So, who will play Jorge Odon in the movie?
Until this morning I’d never heard of Odon. Then I read this article in the New York Times about a 59-year-old Argentine car mechanic who invented a mechanism for safely extracting babies stuck in the birth canal. The device involves a plastic bag, which is inflated around the baby’s head and can then be used to pull the baby out, potentially causing less damage than forceps or suction cups. The World Health Organization has endorsed the device. Becton Dickenson licensed it for production.
The idea came to Odon in a dream after he viewed a Youtube video about extracting a cork from a wine bottle.
Benicio del Torro? Javier Bardem? Maybe Lucy Liu as head of the World Health Organization?
Companies talk about ideation and stage-gate processes and R&D investments; then they scramble to replicate the kind of out-of-nowhere insight visited on some guy in a garage. Odon’s garage wasn’t even a makeshift laboratory: it was a real, working garage where he did to crankshafts whatever it is people do to crankshafts. I find it exciting and kind of romantic to be reminded that innovation--important innovation--can be the random output of random inspiration working on random material inputs. The creation of a dream state: not a state-of-the-art lab.
Companies like Quirky and Edison Nation both celebrate and profit from the idea that invention is a democratic act. But most citizen inventors traffic in want-to-haves, not need-to-haves; not devices that could end up saving lives. Occasionally you hear stories about laypeople who rise to the challenge of a loved one’s illness, like Robert Goldman, the digital media entrepreneur who designed an infusion catheter to help his sister, suffering from cancer. And some independent inventors do put up their dukes against the world’s most intractable problems. The Brit Alexander Bushell, for example, created a solar-powered germination system to combat hunger.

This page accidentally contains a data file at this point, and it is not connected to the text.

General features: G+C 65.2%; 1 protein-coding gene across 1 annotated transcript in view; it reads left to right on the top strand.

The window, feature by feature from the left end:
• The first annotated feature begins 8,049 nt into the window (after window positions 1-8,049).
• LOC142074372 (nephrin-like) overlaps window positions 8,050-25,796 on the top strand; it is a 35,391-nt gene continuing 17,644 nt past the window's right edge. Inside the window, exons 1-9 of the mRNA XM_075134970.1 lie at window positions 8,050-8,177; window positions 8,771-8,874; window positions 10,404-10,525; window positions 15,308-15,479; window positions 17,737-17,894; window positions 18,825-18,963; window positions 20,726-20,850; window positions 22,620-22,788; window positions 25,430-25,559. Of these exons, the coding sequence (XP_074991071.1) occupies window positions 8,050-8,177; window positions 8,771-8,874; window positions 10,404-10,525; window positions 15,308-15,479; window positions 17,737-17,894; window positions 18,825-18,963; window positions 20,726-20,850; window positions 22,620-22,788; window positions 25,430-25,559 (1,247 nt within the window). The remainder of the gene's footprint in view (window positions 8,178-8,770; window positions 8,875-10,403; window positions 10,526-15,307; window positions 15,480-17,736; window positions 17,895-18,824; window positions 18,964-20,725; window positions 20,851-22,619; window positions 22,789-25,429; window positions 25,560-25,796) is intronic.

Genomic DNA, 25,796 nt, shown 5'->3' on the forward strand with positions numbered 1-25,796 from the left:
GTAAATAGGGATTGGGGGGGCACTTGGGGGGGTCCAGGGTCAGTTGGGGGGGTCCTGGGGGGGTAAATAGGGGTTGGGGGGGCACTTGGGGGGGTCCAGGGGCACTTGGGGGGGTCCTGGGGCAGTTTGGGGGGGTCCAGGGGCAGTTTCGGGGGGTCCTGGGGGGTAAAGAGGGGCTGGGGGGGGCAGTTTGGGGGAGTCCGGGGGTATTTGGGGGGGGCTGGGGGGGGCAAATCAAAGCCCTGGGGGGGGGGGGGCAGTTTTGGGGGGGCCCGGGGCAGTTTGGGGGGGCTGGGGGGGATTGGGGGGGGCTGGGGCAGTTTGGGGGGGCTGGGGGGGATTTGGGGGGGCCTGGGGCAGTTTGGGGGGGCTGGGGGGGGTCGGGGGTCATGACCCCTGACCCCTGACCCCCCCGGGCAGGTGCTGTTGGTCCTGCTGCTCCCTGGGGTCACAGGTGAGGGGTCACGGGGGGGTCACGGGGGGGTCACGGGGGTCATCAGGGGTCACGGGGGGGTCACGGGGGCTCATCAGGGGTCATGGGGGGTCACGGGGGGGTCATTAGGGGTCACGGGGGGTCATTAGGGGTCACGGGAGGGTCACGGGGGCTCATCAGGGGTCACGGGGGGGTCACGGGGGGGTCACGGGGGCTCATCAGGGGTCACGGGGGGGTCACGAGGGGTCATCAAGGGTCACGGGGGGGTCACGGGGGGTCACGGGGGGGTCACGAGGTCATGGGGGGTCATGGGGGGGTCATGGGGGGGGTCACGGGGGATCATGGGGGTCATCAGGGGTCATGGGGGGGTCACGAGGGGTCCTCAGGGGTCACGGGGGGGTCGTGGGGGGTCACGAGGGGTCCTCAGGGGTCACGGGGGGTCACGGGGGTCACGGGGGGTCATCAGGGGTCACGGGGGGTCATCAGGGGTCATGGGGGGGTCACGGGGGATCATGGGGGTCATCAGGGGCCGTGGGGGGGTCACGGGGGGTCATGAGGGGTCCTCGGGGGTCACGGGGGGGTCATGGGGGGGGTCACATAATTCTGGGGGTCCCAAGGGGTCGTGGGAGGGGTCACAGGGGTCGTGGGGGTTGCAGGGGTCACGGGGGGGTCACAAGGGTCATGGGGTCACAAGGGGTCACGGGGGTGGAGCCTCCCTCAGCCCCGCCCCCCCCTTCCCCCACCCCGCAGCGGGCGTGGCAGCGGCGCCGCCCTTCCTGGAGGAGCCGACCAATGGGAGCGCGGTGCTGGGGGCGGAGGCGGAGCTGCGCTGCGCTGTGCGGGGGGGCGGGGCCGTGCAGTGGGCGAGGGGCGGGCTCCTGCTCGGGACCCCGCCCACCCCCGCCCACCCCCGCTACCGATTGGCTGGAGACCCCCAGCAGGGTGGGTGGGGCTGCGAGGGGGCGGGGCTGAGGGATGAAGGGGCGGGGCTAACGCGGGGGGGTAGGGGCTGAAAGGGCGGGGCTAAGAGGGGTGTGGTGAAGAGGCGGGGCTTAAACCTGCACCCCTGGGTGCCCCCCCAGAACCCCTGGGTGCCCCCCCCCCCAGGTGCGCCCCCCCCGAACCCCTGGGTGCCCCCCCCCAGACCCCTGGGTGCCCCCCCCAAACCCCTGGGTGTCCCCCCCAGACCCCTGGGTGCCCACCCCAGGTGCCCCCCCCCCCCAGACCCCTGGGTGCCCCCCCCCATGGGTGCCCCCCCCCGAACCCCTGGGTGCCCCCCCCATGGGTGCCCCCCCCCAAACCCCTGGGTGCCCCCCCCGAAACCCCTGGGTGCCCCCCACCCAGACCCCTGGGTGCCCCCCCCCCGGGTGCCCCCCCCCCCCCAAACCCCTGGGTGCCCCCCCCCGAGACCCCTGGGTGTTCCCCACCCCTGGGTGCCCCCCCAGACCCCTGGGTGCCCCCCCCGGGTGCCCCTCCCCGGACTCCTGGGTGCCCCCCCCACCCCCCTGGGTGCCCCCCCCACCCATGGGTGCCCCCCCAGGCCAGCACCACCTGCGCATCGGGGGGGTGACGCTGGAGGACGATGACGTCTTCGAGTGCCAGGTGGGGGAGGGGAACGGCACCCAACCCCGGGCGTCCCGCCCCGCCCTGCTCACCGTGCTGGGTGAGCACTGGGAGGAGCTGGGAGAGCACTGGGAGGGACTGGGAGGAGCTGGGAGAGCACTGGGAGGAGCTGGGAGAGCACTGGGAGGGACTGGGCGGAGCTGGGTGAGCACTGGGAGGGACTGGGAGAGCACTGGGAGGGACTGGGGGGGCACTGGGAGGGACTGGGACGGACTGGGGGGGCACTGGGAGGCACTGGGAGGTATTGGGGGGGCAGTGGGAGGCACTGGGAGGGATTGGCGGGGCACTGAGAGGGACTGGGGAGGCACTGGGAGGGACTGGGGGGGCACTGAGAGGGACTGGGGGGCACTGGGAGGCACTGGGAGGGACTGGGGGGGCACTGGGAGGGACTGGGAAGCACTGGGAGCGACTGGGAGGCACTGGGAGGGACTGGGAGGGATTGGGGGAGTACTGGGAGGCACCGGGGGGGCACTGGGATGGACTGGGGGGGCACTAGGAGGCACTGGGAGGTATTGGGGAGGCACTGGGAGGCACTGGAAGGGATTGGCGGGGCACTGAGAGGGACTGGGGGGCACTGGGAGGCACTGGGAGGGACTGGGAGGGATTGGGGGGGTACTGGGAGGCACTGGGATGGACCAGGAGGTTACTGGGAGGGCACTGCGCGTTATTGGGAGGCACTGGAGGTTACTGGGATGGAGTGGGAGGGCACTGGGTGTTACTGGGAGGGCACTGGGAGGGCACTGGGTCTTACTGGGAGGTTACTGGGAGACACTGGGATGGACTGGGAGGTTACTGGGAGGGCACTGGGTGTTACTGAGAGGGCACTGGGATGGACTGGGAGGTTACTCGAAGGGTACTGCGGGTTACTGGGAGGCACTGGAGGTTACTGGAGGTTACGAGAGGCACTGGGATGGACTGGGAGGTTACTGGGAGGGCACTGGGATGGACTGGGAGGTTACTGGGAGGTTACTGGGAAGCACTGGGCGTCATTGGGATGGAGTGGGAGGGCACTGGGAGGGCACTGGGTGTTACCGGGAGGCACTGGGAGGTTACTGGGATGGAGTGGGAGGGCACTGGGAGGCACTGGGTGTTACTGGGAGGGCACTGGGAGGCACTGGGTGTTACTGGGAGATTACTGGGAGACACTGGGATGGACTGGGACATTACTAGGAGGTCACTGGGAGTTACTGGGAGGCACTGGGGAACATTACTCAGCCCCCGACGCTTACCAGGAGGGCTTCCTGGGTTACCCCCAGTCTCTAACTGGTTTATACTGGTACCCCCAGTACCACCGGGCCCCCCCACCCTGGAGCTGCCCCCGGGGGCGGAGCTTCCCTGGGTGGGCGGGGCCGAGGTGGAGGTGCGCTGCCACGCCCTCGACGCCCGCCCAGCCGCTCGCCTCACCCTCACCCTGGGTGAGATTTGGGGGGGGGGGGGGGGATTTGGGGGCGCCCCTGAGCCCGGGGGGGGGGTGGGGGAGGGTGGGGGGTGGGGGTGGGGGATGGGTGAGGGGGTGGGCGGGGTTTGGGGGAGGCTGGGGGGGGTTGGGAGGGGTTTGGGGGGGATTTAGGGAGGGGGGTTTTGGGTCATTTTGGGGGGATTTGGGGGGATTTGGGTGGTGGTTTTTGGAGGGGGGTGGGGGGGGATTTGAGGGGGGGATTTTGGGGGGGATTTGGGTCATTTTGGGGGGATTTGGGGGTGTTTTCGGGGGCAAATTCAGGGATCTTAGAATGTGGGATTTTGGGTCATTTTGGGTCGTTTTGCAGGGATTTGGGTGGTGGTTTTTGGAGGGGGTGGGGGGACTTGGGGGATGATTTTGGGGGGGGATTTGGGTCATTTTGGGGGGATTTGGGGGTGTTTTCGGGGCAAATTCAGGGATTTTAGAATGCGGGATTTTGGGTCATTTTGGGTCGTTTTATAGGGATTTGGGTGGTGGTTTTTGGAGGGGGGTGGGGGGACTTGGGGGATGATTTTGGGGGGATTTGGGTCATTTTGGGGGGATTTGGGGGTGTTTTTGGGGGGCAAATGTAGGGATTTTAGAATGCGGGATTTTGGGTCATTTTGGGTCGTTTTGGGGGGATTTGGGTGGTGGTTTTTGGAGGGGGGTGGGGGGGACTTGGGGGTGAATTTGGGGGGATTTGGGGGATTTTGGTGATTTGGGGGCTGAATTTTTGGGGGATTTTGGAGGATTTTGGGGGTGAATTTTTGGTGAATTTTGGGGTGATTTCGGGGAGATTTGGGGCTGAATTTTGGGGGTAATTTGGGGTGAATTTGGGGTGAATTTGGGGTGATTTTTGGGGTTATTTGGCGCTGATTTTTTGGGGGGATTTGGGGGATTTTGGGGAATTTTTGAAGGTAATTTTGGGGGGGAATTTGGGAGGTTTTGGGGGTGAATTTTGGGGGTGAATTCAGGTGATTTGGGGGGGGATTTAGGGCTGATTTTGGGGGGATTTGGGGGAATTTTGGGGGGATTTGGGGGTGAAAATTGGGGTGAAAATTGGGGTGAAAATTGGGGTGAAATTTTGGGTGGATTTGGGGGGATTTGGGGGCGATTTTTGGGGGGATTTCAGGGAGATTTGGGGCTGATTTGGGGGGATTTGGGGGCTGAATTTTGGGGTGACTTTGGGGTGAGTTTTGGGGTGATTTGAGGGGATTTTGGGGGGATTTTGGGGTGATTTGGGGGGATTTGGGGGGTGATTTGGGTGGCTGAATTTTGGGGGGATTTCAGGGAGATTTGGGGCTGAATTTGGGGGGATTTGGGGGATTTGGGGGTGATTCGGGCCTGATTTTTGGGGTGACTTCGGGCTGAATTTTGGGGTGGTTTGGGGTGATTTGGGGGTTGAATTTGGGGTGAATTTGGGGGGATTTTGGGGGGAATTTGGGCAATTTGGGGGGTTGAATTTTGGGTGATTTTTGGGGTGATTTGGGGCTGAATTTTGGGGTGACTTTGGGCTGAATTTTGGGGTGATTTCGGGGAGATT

Goldman and Bushell, of course, were trying. Odon didn’t try. He didn’t even make an imaginative leap. He was leapt, if that makes sense. His unconscious gave him a gift, which--depending on your perspective--is either miraculous or a bit unfair.
But then look what he did with it.
According to the Times story, the morning after the dream Odon reached out through a friend to an obstetrician. He experimented with materials and built prototypes. He networked his way to an audience with the chief of obstetrics at a major hospital, who had the product tested at a U.S. university lab. He continued to refine the device, patenting along the way. Odon shrewdly executed the 99 percent perspiration bit. Without it, his 1 percent would never have made headlines--or a difference.
The story of Jorge Odon and his extraction device is destined to become a classic in the innovation genre. I predict that by spring multiple new business books will cite it as an example of the power of serendipity or rapid prototyping or entrepreneurial networking or anything else it could conceivably represent. Before the management-thinker establishment co-opts this irresistibly inspirational tale, take a moment to savor it. A guy in dirty overalls watched Youtube, went to bed, and now fewer babies may die. You can’t build a process around that. Just be glad you live in a world where it happens.